I tried writing without contractions.  This provided a more formal, removed sound, which to my ear rang a note of something far away in time, but English-speaking people have always used contractions.  Without them, the dialogue sounded stilted and odd, especially after 85,000 words.  And reading it aloud was impossible.  I found myself dropping in contractions—I just couldn’t help it.

Sigh.  I finally decided to take a middle road.  I began to write in fairly natural modern-ish English.  I say modern-ish because I tried to be faithful to certain expressions of the time without overdoing the antiquey-ness.  My characters might say “Forgive me,” but they don’t say “Oh, sorry.”  They could say “Maybe we’ll have rain and be saved from the drought,” but they would never say, “I wish we’d get a downpour, and fast, because the fields look so awful.”  If they say that something is “awesome,” it had better be an event that inspires the kind of admiration usually reserved for God, and the only things that are “epic” are the works of Homer and Virgil.

I do find that when I read from The Altarpiece, I modernize the contractions even more, and I’ve been asked about this.  I explain, as I do to my creative writing students, that listening is in some ways harder than reading.  Listeners don’t get a second chance; they can’t go back and reread for clarity, so if there’s anything that needs explaining, it must be done before the reading begins.  Dialogue goes by quickly, and I add contractions to let listeners comprehend more easily.

That said, I do get frustrated by writers who drop anachronistic words, references, and attitudes into their historical dialogue.  Characters who predate Freud shouldn’t “project” their feelings, and if they are living before Copernicus, they shouldn’t speak trippingly of the earth turning around the sun.  Did historical people understand psychology?  Of course they did—just read any of Wyatt’s sonnets if you doubt it.  Did people understand that the earth was round and not flat?  Yes, they did, and Shakespeare puns on the name of the Globe Theatre frequently to link it to both the earth and the human head (where exactly is Hamlet’s “distracted globe”?).  But neither Hamlet nor his creator would have talked about the heliocentric universe without enormous anxiety, and they wouldn’t have called it “anxiety.”  “Doubt,” perhaps.  “Skepticism,” maybe, or even “sin.”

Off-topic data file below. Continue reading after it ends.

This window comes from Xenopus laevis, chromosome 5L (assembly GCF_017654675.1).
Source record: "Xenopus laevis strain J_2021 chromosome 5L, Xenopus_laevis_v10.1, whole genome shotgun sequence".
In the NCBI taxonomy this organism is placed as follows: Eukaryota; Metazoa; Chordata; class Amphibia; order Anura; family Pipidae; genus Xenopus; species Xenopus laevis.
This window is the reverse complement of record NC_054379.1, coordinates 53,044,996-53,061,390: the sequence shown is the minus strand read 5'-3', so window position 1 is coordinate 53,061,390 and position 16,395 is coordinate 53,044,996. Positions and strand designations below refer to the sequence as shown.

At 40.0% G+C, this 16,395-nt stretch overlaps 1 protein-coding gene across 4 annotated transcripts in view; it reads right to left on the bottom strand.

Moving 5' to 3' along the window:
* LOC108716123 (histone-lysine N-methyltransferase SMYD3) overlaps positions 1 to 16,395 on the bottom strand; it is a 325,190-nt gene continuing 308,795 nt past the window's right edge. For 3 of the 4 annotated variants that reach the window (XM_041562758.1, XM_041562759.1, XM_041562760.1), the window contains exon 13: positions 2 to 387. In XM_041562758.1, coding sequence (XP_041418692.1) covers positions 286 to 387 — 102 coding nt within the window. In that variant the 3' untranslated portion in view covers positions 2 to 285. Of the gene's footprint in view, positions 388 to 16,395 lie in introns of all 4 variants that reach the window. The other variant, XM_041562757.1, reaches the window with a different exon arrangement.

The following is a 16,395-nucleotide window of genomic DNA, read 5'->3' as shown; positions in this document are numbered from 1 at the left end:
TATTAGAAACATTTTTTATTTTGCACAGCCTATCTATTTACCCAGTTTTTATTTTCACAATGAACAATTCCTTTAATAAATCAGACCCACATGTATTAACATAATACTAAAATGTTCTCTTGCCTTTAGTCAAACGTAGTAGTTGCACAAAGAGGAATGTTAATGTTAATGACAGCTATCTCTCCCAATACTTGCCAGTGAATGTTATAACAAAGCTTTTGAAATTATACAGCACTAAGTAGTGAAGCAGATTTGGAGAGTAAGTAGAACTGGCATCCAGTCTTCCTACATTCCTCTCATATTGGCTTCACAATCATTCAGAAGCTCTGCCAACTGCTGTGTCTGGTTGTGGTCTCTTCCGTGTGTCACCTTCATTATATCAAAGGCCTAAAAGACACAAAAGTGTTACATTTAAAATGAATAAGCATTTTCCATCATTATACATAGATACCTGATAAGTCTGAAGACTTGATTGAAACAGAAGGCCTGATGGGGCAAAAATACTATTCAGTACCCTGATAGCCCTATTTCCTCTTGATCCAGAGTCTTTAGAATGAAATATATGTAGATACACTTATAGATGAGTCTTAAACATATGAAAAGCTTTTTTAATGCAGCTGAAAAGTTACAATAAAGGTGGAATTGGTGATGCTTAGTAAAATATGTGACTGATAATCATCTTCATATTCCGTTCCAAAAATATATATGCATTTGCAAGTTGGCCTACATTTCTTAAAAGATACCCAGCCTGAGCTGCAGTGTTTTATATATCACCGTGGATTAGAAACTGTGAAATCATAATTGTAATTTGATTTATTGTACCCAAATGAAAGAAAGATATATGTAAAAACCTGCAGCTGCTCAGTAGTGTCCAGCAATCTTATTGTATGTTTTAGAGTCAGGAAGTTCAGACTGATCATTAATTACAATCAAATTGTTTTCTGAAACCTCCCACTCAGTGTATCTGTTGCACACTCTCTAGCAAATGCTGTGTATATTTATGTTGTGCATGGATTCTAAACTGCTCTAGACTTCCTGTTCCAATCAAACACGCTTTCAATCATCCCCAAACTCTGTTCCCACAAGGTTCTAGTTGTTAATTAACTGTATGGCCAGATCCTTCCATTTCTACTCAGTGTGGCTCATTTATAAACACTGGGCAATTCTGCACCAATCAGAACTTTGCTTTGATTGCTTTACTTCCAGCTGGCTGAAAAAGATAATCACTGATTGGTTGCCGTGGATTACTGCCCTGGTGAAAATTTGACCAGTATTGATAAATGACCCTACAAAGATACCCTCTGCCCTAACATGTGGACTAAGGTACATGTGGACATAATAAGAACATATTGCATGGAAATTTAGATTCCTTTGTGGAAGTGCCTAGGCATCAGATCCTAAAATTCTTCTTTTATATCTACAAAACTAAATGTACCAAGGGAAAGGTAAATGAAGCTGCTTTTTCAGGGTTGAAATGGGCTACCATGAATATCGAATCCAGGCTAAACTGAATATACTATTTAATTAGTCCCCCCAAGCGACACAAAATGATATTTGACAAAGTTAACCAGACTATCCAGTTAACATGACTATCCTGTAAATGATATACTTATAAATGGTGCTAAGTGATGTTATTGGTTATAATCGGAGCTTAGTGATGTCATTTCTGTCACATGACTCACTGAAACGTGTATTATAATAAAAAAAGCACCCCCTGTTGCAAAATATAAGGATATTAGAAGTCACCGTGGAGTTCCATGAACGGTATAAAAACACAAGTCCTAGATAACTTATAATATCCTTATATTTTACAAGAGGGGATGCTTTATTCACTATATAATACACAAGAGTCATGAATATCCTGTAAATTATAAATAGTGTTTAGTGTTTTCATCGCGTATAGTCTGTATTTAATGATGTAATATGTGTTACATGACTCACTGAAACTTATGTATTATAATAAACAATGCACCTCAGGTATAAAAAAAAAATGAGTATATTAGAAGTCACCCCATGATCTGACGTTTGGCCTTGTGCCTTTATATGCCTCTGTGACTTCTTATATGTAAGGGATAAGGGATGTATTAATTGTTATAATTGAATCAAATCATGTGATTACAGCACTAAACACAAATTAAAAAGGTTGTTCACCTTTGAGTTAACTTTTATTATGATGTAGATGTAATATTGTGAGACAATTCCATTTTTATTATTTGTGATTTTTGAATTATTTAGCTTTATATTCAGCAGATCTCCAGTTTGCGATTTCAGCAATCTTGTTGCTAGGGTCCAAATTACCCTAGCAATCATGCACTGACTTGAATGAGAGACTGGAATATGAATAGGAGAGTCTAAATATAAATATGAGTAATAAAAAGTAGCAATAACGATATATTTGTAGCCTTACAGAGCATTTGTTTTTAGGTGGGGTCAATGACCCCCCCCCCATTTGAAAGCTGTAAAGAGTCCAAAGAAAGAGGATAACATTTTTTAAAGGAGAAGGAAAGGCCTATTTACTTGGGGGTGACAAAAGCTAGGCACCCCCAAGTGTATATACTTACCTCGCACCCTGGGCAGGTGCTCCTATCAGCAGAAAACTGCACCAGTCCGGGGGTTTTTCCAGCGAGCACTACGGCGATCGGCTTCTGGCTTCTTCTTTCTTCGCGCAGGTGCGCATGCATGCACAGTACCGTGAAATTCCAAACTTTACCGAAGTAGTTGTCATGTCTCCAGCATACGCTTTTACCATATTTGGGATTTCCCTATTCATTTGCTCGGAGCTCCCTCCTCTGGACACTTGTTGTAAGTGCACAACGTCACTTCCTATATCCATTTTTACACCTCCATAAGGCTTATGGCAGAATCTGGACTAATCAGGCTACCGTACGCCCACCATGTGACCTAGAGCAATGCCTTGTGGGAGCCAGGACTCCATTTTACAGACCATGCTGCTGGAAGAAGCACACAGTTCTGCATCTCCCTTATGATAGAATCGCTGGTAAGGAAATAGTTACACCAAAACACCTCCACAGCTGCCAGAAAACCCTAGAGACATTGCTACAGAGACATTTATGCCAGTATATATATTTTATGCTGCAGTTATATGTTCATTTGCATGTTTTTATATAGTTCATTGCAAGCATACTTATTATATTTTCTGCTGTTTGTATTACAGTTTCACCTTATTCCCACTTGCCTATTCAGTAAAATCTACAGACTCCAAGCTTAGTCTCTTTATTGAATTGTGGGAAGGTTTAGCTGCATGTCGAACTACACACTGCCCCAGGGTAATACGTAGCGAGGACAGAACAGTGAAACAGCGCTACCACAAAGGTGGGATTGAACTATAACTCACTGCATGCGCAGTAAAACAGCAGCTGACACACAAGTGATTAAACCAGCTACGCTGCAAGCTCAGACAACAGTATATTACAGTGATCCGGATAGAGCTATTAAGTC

So how does a writer know when to modernize and when to be strictly authentic?  With clothing, food, medicine, means of travel, and belief rituals, authenticity is absolutely necessary.  How people talk is a different matter.  We inhabit two worlds when we open a piece of historical fiction, and we need a way to let our own time give way to that older one.  Dialogue can provide that way, because it’s individual and flexible, as well as bound in a particular time and place.  It’s the aspect of historical fiction that invites us into the minds and emotions of historical characters—and lets us live, love, suffer, and succeed right along with them.